By an experiment in which a jet plane circled the earth and time was measured by atomic clocks on the plane and on the ground, it was demonstrated that time moved more slowly on the plane, which was in motion, than it did on the earth.


The sharp differentiation that we make between past, present and future is an illusion because, Brien Greene explained, according to Einstein, “Time and space are fused together as space/time.”


In a different galaxy thousands of light years distant, an alien who is riding on a bicycle away from us, would not (assuming that he could look at us through his telescope) see us as we are in the present; instead he would see us in the past – perhaps during the time of Beethoven.  If the same alien were riding towards us on his bicycle, he would see us, not in the present, but in the future – perhaps as we will be 200 years from now. So, says Brian Greene, “Past, present, and future are all equally real….the future is not non-existent….Einstein shattered the distinction between past, present, and future.”


Just as, in a movie, every frame already exists on film, the flow of time, from a past that exists to a future that does not yet exist, is an illusion.


Though we think of wormholes as something belonging to science fiction, Einstein’s equations actually predict them, and they would provide gateways through both space and time.  Perhaps even if we don’t jump into them, we might just peer through them as a window to view what is far, far away, what has been, or what will be.


One of the most puzzling aspects of time is that it is one directional, though there is theoretically no reason why time should not flow in both directions.  There is simply the fact that it doesn’t.  The laws of physics do say in fact that time could go backwards, so the question asked is “Why doesn’t it?”  If one drops a wine glass and it shatters, one can’t reverse the action and have all the pieces streaming back together again.  Our lives go irreversibly in one direction, which leads to the question, “What is responsible for the arrow of time?”


Entropy is randomness, meaning that everything has a tendency to move toward disorder, like the pages of a book that fall apart, but do not fall back together again.

Billowing smoke becomes disordered.  Degrees of messiness increase.


The Mystic Mountain in the Carina Nebula. See credit below.


This problem of the directionality of time seems to be solved by taking entropy into account. The arrow of time comes from the tendency of nature to move towards increasing disorder. If one goes all the way back to the Big Bang, one arrives at a highly ordered situation.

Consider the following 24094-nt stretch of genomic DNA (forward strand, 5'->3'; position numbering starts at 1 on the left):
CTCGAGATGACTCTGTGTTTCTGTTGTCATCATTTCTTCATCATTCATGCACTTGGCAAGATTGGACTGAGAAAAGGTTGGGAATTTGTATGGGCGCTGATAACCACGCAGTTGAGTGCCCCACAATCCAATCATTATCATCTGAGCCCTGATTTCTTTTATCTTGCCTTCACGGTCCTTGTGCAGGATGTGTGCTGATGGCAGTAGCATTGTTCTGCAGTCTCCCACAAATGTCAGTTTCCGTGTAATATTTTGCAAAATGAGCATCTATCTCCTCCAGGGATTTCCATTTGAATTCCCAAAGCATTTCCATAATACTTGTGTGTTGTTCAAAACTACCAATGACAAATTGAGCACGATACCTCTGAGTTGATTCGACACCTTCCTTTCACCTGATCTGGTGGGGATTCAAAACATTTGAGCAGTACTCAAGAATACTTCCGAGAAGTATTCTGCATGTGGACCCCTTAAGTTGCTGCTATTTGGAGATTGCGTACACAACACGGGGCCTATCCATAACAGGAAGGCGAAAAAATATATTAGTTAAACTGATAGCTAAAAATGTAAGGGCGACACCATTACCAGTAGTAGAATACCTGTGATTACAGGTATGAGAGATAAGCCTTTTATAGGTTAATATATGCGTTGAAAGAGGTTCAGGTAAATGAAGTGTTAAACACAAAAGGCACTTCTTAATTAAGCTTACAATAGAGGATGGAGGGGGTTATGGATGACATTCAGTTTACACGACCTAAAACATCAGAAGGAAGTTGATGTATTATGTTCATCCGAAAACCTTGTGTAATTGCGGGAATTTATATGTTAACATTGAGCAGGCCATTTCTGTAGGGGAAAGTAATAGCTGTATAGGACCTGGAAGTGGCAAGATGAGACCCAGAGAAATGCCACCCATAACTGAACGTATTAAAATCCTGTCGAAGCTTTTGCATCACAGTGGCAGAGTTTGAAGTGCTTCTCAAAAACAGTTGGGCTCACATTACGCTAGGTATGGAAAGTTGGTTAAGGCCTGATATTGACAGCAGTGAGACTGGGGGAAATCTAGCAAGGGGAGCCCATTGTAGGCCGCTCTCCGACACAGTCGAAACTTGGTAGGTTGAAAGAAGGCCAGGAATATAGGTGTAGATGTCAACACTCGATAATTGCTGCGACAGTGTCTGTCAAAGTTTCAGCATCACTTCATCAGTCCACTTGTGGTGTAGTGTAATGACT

At a single moment at the beginning, all matter was compressed neatly into one single point, all precisely ordered. After that came the beginning of disorder.  The universe expanded and spread out.  It can’t be put back, like the genie can’t be put back into the lamp.  So, at the Big Bang, the arrow of time was given its direction toward disorder. “Time is a 13.7 billion year old drive toward disorder.”


Scientists, who used to assume that the expansion of the universe was slowing over time, had a rude awakening a few years ago, with the discovery that the expansion of the universe is accelerating – going faster and faster, and the galaxies are hurtling away from each other.  One day, our descendants will see no other galaxies, and the cosmic past will be out of reach.  Eventually there will be no movement and no time.  Brian Greene summed it up by saying, “The flow of time is an illusion…We are part of a far richer and far stranger reality.”


A thought or two


“The Illusion of Time” is very fascinating and brilliantly presented, though it does come to a rather grim ending. (We can’t, of course, hold scientists responsible for how the universe ends.)


However, interestingly, the idea that time and space are illusory is not new at all.  It is at least 5,000 years old – maybe 10,000 – maybe it is a timeless concept that has always been there.


The ancient texts of India describe time and space as illusory, as maya, having the appearance of reality, but not having the quality of ultimate reality.  We do not see the world as it truly is because of the veil of maya, just as, on a cloudy day, we do not see the sun hidden behind the cloud cover.  We do not see the true nature of time and space, until the veil is removed from our eyes.